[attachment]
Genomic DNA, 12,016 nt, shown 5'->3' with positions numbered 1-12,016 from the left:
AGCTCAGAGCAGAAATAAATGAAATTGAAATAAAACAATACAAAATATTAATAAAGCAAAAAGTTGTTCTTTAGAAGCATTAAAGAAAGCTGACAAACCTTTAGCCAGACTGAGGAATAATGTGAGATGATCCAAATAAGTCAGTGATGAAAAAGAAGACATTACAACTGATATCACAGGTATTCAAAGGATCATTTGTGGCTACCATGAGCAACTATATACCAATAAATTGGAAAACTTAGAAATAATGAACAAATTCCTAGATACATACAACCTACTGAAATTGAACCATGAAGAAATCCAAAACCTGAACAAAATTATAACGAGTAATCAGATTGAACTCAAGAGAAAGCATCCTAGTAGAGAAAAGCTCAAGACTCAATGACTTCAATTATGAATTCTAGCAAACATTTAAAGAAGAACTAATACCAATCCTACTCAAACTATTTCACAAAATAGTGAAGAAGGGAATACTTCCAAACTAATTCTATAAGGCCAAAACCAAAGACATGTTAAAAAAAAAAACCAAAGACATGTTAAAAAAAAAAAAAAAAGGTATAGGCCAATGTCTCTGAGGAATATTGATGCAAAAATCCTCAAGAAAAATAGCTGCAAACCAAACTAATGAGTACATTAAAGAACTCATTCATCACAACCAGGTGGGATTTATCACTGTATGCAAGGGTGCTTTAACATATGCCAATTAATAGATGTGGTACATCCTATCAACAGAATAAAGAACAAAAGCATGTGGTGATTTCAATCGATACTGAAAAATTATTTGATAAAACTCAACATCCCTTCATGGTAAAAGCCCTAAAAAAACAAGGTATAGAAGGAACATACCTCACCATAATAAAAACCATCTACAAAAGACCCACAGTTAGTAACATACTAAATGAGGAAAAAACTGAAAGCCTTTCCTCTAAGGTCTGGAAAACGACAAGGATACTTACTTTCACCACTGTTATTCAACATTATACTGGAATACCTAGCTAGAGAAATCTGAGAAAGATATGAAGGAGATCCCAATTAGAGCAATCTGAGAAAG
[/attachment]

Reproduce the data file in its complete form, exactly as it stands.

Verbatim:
Genomic DNA, 12,016 nt, shown 5'->3' with positions numbered 1-12,016 from the left:
AGCTCAGAGCAGAAATAAATGAAATTGAAATAAAACAATACAAAATATTAATAAAGCAAAAAGTTGTTCTTTAGAAGCATTAAAGAAAGCTGACAAACCTTTAGCCAGACTGAGGAATAATGTGAGATGATCCAAATAAGTCAGTGATGAAAAAGAAGACATTACAACTGATATCACAGGTATTCAAAGGATCATTTGTGGCTACCATGAGCAACTATATACCAATAAATTGGAAAACTTAGAAATAATGAACAAATTCCTAGATACATACAACCTACTGAAATTGAACCATGAAGAAATCCAAAACCTGAACAAAATTATAACGAGTAATCAGATTGAACTCAAGAGAAAGCATCCTAGTAGAGAAAAGCTCAAGACTCAATGACTTCAATTATGAATTCTAGCAAACATTTAAAGAAGAACTAATACCAATCCTACTCAAACTATTTCACAAAATAGTGAAGAAGGGAATACTTCCAAACTAATTCTATAAGGCCAAAACCAAAGACATGTTAAAAAAAAAAACCAAAGACATGTTAAAAAAAAAAAAAAAAGGTATAGGCCAATGTCTCTGAGGAATATTGATGCAAAAATCCTCAAGAAAAATAGCTGCAAACCAAACTAATGAGTACATTAAAGAACTCATTCATCACAACCAGGTGGGATTTATCACTGTATGCAAGGGTGCTTTAACATATGCCAATTAATAGATGTGGTACATCCTATCAACAGAATAAAGAACAAAAGCATGTGGTGATTTCAATCGATACTGAAAAATTATTTGATAAAACTCAACATCCCTTCATGGTAAAAGCCCTAAAAAAACAAGGTATAGAAGGAACATACCTCACCATAATAAAAACCATCTACAAAAGACCCACAGTTAGTAACATACTAAATGAGGAAAAAACTGAAAGCCTTTCCTCTAAGGTCTGGAAAACGACAAGGATACTTACTTTCACCACTGTTATTCAACATTATACTGGAATACCTAGCTAGAGAAATCTGAGAAAGATATGAAGGAGATCCCAATTAGAGCAATCTGAGAAAG